Your basket is empty

Categories :

Albums

CD$10.49

Pop - Released January 1, 1991 | Virgin EMI

Distinctions The Qobuz Standard
By the time High on the Happy Side was released, Wet Wet Wet had realized that their true strength lay in making soul-pop ballads. As a result, this album is more a return to their soul roots than an extension of the pop of Holding Back the River. This is not a perfect album by any means. The songwriting is flimsy, even by Wet Wet Wet's standards, and there are a number of tracks here that descend too far into syrupy ballad territory (especially the most successful single from the disc, "Goodnight Girl"). However, there are a number of surprises here. More than on previous outings, the band has let vocal harmonies come to the fore with great effect, although there is still no doubt that Marti Pellow's voice is the main focus. The other notable change here is that the synthesizers that were an integral part of their sound have largely been replaced, even to the point of the inclusion of acoustic songs. Again, this is a successful step forward for the band. There are fewer "rock" tracks here, with the band preferring to stick to the slow-paced pop of "Put the Light On" and "Make It Tonight." While this will undoubtedly make the album palatable to fewer listeners, there is still enough variation to show that, amazingly, a band like Wet Wet Wet can actually make their sound evolve. One of their better and more interesting albums. © Jonathan Lewis /TiVo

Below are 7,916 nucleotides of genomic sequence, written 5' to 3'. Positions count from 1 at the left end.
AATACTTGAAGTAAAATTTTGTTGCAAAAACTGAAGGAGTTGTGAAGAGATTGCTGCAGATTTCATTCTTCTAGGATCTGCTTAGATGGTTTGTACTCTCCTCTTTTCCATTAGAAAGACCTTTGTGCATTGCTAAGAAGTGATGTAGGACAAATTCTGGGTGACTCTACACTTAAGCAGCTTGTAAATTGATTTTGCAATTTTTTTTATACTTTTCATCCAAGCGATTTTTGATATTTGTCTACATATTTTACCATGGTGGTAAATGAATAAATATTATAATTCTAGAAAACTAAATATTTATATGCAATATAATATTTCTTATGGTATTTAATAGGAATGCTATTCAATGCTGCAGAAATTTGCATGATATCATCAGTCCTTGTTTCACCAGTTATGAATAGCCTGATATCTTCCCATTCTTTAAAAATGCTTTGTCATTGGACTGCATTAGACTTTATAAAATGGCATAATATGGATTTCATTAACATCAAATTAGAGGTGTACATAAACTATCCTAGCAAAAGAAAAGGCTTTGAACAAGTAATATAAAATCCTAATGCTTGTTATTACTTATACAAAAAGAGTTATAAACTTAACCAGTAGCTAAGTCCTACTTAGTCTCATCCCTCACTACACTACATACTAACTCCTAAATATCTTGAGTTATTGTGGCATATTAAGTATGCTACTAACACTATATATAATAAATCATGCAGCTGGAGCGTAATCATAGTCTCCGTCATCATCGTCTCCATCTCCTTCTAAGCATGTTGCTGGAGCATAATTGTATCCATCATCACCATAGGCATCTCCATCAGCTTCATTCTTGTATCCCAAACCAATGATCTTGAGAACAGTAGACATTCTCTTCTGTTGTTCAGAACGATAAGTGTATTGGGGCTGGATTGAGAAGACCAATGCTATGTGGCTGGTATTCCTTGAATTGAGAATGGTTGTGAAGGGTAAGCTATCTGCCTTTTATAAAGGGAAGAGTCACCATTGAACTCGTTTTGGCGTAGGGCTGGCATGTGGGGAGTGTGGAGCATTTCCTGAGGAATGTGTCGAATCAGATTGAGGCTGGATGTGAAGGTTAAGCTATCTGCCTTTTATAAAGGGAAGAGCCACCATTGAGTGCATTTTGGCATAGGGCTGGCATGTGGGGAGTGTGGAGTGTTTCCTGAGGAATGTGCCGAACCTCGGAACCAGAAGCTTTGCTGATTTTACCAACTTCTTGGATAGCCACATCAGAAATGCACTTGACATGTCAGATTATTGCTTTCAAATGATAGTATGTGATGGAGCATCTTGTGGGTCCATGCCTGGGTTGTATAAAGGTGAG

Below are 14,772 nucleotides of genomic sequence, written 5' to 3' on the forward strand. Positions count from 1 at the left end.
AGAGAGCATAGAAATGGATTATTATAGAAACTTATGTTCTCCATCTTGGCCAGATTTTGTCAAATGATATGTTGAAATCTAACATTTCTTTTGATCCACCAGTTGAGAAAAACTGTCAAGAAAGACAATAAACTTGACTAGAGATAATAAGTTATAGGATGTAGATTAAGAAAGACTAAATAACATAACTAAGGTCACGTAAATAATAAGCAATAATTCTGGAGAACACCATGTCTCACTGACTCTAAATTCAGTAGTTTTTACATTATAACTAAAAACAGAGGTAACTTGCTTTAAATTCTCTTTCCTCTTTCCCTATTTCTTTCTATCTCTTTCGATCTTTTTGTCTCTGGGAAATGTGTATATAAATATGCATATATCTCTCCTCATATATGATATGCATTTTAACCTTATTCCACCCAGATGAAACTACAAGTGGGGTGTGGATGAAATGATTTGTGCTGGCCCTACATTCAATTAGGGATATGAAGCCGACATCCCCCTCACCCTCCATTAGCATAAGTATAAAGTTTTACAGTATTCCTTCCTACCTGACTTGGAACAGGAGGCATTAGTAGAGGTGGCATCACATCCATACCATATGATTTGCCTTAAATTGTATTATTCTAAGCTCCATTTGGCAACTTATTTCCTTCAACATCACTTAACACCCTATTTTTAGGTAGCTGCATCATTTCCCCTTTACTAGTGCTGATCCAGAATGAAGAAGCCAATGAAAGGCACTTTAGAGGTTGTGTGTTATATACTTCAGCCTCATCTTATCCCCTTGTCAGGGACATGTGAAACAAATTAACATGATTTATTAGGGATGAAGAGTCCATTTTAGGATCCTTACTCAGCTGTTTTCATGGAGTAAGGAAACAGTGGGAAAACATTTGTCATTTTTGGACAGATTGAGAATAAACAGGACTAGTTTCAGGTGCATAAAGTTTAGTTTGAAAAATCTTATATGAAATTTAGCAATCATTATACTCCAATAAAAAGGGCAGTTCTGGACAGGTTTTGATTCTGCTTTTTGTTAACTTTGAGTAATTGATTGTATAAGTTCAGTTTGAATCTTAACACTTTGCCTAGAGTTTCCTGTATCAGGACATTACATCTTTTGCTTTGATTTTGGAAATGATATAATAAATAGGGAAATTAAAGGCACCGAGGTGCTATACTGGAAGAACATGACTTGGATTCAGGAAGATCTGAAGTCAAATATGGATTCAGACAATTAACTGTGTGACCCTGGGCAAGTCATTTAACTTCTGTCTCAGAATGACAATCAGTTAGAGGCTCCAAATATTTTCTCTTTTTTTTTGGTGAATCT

Pop - Released January 1, 1987 | Virgin EMI

Distinctions The Qobuz Standard
Download not available
The new blue-eyed soul band with a sophisticated sound and two hit singles already under their belts released their debut album, Popped in Souled Out, in the autumn of 1987. All tracks were composed jointly by the bandmembers Graeme Clark, Tommy Cunningham, Neil Mitchell, and Marti Pellow except the James Taylor song "Don't Let Me Be Lonely Tonight." Most of the songs were midtempo including the debut single and album opener, "Wishing I Was Lucky" as well as the two follow-up singles, "Sweet Little Mystery" and "Angel Eyes." The fourth single, "Temptation," was a ballad in the style of Spandau Ballet's "Through the Barricades" and was the least successful of the tracks released as singles. Many of the songs, despite being filled with horns and strings reminiscent of Phil Collins' No Jacket Required era, lacked a distinctive melody, including most of the tracks not released as singles. Thus the album appeared crammed with rather too much filler, although Marti Pellow carried even a tuneless song with his lush soulful voice. Popped in Souled Out hit number two in the charts on its first week, eventually climbing to the very top at the beginning of 1988 and spending the whole of the first half of that year inside the Top Ten. During this run, they released a non-album track, "With a Little Help from My Friends," for the Childline charity, which became the band's first number one single. The album concluded with a live version of their first hit, "Wishing I Was Lucky," which was almost identical to the studio version. © Sharon Mawer /TiVo